No saying of Jesus is more perplexing than this: “My God, My God, why have you forsaken me?” (Matthew 27:46; Mark 15:34).
I’ve tried most of my life to understand this saying. I’ve heard preaching on it, read books and chapters of books and commentaries about it. It all seems satisfactory in some ways, unfulfilling in others.
Invariably, I will say that it puzzles me, and someone retorts with a statement that sounds as if they figured it out years ago. I’m sorry (not sorry) if I don’t believe you.
I know I’ve never experienced anything in my life that would even come close to comparing with our Lord’s death on the cross, nor has anybody else.
Men compare their sufferings, “Oh, you lost a finger? I lost an arm.” These experiences give us greater authority, and rightly so.
But, has anyone here ever been God? Have we, as sinless creatures, given up heaven, and our place at our holy Father’s side to dwell in a body of flesh on a sin-ridden planet? I didn’t think so.
He created, and furthermore took on our nature; so he can identify with us, but we cannot identify fully with him. Jesus died as a man, so we may be able to identify with the mere human feelings and emotions of the cross. But he also suffered as Divine, and we have never, nor will we ever do anything remotely close to that.
Not surprisingly then, there are aspects to the Atonement that are impossible to comprehend because we have no adequate context at all with which to compare our Lord’s suffering and vicarious death. Not only do we have no physical context, we have no intellectual context.
I am convinced there is no puzzle on earth more perplexing than the Atonement. I’ve tried to follow and understand the work of quantum physicists for a number of years. In humorous terms, is the study of things that we are almost certain must exist. It is the theoretical reverse engineering of nature at the minutest level. The work is terribly difficult to explain to the average person, and successes in discovery are hard to come by (isolating a single Higgs-boson particle [the so-called “God” particle] took over 40 years, billions of dollars and multiple thousands of man-hours to accomplish).
The Atonement is, in a way, God’s particle physics. It is His theory of everything. There are things about the Atonement that are easily repeatable: Jesus left heaven. He came to earth. He was born of a virgin. He taught, ministered, was crucified, died, was buried, and raised the third day. We learn those things in Sunday school.
The Bible gives us a reasonable basis for breaking that subject into some of its contingent parts, so that we can know and speak the truth about it, but there are some things – perhaps forever – beyond our grasp (see: Romans 11:33, Ephesians 3:8).
There are many theories of the Atonement. One book I read said there have been no less than 14 major theories through the centuries, with many other contingent theories developing from those. Just that one statement from the cross, “My God, My God, why hast thou forsaken me?” has sprouted numerous streams of thought:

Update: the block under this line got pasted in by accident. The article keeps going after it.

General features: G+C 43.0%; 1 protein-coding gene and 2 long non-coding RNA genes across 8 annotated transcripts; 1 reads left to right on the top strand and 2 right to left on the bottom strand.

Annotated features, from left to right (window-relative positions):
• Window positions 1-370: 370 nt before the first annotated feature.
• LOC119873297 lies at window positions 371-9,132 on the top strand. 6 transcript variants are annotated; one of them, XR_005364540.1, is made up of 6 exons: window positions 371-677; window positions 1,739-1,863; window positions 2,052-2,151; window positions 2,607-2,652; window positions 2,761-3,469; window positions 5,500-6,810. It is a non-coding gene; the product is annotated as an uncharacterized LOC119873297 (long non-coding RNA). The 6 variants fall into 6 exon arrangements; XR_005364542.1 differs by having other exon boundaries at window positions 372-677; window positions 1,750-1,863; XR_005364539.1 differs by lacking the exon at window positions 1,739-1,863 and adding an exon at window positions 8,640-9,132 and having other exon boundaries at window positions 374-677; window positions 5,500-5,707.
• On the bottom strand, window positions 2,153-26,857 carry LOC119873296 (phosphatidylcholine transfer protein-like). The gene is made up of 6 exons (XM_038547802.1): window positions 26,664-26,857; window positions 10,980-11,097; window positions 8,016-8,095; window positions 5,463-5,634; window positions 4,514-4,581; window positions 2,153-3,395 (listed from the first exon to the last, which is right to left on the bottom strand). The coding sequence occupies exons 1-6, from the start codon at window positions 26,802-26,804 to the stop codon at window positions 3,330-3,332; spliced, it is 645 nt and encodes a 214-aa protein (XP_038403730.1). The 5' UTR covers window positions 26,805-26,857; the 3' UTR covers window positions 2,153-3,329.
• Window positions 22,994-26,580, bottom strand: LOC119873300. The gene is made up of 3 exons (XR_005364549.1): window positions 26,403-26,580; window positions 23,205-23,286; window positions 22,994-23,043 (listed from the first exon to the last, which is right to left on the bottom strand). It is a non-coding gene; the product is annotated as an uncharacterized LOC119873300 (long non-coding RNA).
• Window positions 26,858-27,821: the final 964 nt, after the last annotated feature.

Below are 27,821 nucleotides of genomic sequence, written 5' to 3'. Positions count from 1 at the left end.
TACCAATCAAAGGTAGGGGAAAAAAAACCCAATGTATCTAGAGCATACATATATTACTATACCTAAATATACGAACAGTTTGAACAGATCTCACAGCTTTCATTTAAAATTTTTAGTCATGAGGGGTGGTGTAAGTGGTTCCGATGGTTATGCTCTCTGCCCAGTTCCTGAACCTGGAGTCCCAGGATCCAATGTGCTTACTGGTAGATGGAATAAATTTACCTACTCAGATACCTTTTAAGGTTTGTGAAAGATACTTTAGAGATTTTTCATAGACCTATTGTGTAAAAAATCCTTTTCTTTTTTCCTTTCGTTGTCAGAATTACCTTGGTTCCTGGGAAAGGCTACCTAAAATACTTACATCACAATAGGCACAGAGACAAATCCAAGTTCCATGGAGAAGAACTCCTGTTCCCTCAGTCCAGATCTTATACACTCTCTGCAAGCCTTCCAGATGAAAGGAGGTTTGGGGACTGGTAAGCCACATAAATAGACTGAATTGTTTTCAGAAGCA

• “God turned his back on Jesus.” God turning his back on Jesus? That seems counter-intuitive, but maybe that’s right? Paul wrote that God made him [Jesus] to be sin (re: 2 Corinthians 5:19-21). God is too holy to look upon sin (Habakkuk 1:13). That must be the answer. Jesus felt abandoned because he was abandoned by His Father. But could (as one of my instructors once asked) God turn His back on the greatest act of obedience ever?
• “God did not turn his back on Jesus.” Isaiah 53:11 says, “He [Father] shall see the travail of his [Jesus’] soul, and be satisfied.” Then, Hebrews 5:8,9 and Philippians 2:8, say that Jesus was “obedient unto death, even the death of the cross.” God turned His back on perfect loving obedience? Add to that the typology brought to light in Hebrews. Jesus used his own flesh to enter into the Most Holy Place – heaven itself. Was the humble suffering of this obedient Lamb ignored by God? Did God reject the offering? Did God reject His high priest? Jesus was both!
• “Jesus was merely pointing to his Messiah-ship, and fulfillment of prophecy.” This phrase of Jesus is a quote of Psalm 22:1, you might remember. So, Jesus wasn’t actually feeling abandoned, as it were, he was merely quoting the Psalm to send people back to the Scriptures?
There are many, many more ideas about this.
In nearly 20 years of trying to make sense of what God has revealed, I’ve come to the conclusion that all the above answers are probably right in some way.
The Atonement is essentially the most complex matter ever the human mind can ponder. As for me, I still don’t have THE answer, of course, but in some ways, I’m no longer seeking to find it. I’ve come to realize that seeking to find the precise theory of the Atonement is a bit like understanding the complexities of aquatic life in the Marianas trench. We’re certain it’s down there, but we can’t see very much of it, and we’re not adapted to stay down there long enough to make much sense out of it. However, we can appreciate that it’s there, dive down occasionally, and at least be in wonder of it. And perhaps that is better.
I’m always seeking to know better the Atoning work of Christ (isn’t this what Paul was saying in Philippians 3:10?), but not that I might reverse engineer it as a purely mental exercise – not so that I can be intellectually satisfied, but so that I might, by the grace of God, live in greater appreciation of it, and be found worthy, only in Him, of God’s last great act of particle physics (Philippians 3:11).
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